Psychological Recommendations for Psi Testing
IT IS wise in looking at the problem of conducting a psi test properly to keep in mind that it is a purely psychological function that is being tested and to allow it every possible psychological consideration.
We may, in fact, define a proper psi test as one in which the essential objective conditions are adequately provided and thereafter taken for granted, allowing first emphasis to be placed on the effectiveness of the test in demonstrating psi. In short, it would not be a psi test if it were not to go beyond the mere precautionary requirements. Rather, it must first of all meet the psychological conditions under which psi can operate. While the establishment of the occurrence of psi was at issue it was difficult to press the point of these intangible requirements. But now that that has been accomplished, it would be unreasonable to consider as an adequate test of psi anything less than one properly calculated to evoke the ability to be tested as well as to measure it safely when evoked.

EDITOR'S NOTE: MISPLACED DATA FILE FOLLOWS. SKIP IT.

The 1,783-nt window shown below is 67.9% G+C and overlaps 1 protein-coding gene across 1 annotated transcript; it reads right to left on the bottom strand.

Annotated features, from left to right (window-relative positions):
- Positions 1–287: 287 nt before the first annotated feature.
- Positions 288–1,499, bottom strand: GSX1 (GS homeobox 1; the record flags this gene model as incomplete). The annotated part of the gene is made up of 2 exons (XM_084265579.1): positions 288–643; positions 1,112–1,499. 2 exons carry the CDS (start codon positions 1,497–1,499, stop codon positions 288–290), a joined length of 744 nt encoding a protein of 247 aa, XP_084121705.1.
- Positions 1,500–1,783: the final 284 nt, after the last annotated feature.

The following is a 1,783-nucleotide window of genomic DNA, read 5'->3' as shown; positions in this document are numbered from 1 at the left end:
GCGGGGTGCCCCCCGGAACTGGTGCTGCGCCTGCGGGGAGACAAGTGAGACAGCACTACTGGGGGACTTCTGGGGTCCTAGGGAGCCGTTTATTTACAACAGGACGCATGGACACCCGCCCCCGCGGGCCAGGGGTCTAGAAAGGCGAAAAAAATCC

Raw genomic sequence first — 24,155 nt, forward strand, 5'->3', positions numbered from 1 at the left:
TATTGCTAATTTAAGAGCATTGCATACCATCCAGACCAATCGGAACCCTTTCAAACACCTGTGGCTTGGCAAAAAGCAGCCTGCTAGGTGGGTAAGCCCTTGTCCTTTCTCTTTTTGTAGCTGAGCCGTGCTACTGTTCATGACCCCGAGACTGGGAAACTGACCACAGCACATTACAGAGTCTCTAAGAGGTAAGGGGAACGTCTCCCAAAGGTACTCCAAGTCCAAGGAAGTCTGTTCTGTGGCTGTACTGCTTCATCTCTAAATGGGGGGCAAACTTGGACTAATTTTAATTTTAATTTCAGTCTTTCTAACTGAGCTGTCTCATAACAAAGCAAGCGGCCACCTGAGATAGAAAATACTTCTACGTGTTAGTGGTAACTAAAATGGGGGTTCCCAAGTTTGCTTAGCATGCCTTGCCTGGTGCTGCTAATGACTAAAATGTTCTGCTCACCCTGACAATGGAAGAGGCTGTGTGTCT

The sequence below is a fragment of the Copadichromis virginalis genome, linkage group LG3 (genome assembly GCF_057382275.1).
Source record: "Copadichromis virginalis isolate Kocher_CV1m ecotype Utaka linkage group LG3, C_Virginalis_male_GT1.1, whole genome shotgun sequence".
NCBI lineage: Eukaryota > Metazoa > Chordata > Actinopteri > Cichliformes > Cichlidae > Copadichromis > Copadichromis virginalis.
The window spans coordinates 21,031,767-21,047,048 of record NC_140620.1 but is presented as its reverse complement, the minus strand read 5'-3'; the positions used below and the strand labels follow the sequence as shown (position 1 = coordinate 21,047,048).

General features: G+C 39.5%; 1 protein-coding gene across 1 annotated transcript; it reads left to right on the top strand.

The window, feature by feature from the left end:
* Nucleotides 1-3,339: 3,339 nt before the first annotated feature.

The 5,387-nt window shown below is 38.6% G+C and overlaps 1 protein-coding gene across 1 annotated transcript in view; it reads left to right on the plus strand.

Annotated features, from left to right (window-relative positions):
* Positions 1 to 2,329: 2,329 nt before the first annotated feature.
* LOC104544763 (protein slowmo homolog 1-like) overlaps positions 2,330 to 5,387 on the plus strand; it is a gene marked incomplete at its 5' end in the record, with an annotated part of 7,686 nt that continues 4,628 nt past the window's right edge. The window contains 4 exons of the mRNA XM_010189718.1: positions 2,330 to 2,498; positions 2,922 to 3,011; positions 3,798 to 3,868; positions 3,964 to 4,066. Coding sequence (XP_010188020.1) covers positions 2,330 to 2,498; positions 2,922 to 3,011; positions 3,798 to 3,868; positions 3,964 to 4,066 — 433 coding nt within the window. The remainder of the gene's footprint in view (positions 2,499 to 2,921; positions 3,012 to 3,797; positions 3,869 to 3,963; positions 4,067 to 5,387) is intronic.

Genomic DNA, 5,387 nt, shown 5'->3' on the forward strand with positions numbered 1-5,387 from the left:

When we begin to think of psi testing in these more psychological terms we appreciate the failures and difficulties all the more because we better understand them. Most conspicuous, perhaps, among failures is the fact that some experimenters have found themselves unable to conduct successful psi experiments; that is, when they have gone through the standard testing routines with their subjects they obtained only chance results. In most